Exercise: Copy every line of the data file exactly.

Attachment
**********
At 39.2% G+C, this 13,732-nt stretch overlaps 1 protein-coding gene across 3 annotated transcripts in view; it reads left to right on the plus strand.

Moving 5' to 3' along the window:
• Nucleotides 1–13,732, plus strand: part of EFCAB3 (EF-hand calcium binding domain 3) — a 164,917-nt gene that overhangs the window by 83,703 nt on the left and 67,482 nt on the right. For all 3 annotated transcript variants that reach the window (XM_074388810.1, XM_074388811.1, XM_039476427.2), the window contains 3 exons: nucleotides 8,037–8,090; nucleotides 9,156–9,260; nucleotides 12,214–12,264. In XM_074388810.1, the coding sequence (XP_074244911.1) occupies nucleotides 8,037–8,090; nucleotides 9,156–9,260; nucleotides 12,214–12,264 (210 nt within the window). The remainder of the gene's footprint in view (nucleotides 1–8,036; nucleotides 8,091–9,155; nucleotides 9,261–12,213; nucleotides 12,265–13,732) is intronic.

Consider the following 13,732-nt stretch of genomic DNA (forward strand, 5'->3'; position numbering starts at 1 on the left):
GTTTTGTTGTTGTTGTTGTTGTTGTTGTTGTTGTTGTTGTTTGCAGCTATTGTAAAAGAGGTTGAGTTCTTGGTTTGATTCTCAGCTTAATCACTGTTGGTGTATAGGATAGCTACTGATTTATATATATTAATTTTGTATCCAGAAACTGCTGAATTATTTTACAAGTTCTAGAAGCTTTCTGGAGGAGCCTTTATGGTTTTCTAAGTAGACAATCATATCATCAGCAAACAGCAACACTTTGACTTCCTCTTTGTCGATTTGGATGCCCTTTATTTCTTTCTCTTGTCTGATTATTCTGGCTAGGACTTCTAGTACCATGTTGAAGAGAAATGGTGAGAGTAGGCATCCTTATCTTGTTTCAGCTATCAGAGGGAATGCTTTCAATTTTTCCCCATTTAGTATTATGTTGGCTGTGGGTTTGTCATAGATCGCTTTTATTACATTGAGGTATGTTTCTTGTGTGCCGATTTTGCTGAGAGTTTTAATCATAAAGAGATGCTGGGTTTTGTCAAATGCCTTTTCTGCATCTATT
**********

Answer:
At 39.2% G+C, this 13,732-nt stretch overlaps 1 protein-coding gene across 3 annotated transcripts in view; it reads left to right on the plus strand.

Moving 5' to 3' along the window:
• Nucleotides 1–13,732, plus strand: part of EFCAB3 (EF-hand calcium binding domain 3) — a 164,917-nt gene that overhangs the window by 83,703 nt on the left and 67,482 nt on the right. For all 3 annotated transcript variants that reach the window (XM_074388810.1, XM_074388811.1, XM_039476427.2), the window contains 3 exons: nucleotides 8,037–8,090; nucleotides 9,156–9,260; nucleotides 12,214–12,264. In XM_074388810.1, the coding sequence (XP_074244911.1) occupies nucleotides 8,037–8,090; nucleotides 9,156–9,260; nucleotides 12,214–12,264 (210 nt within the window). The remainder of the gene's footprint in view (nucleotides 1–8,036; nucleotides 8,091–9,155; nucleotides 9,261–12,213; nucleotides 12,265–13,732) is intronic.

Consider the following 13,732-nt stretch of genomic DNA (forward strand, 5'->3'; position numbering starts at 1 on the left):
GTTTTGTTGTTGTTGTTGTTGTTGTTGTTGTTGTTGTTGTTTGCAGCTATTGTAAAAGAGGTTGAGTTCTTGGTTTGATTCTCAGCTTAATCACTGTTGGTGTATAGGATAGCTACTGATTTATATATATTAATTTTGTATCCAGAAACTGCTGAATTATTTTACAAGTTCTAGAAGCTTTCTGGAGGAGCCTTTATGGTTTTCTAAGTAGACAATCATATCATCAGCAAACAGCAACACTTTGACTTCCTCTTTGTCGATTTGGATGCCCTTTATTTCTTTCTCTTGTCTGATTATTCTGGCTAGGACTTCTAGTACCATGTTGAAGAGAAATGGTGAGAGTAGGCATCCTTATCTTGTTTCAGCTATCAGAGGGAATGCTTTCAATTTTTCCCCATTTAGTATTATGTTGGCTGTGGGTTTGTCATAGATCGCTTTTATTACATTGAGGTATGTTTCTTGTGTGCCGATTTTGCTGAGAGTTTTAATCATAAAGAGATGCTGGGTTTTGTCAAATGCCTTTTCTGCATCTATT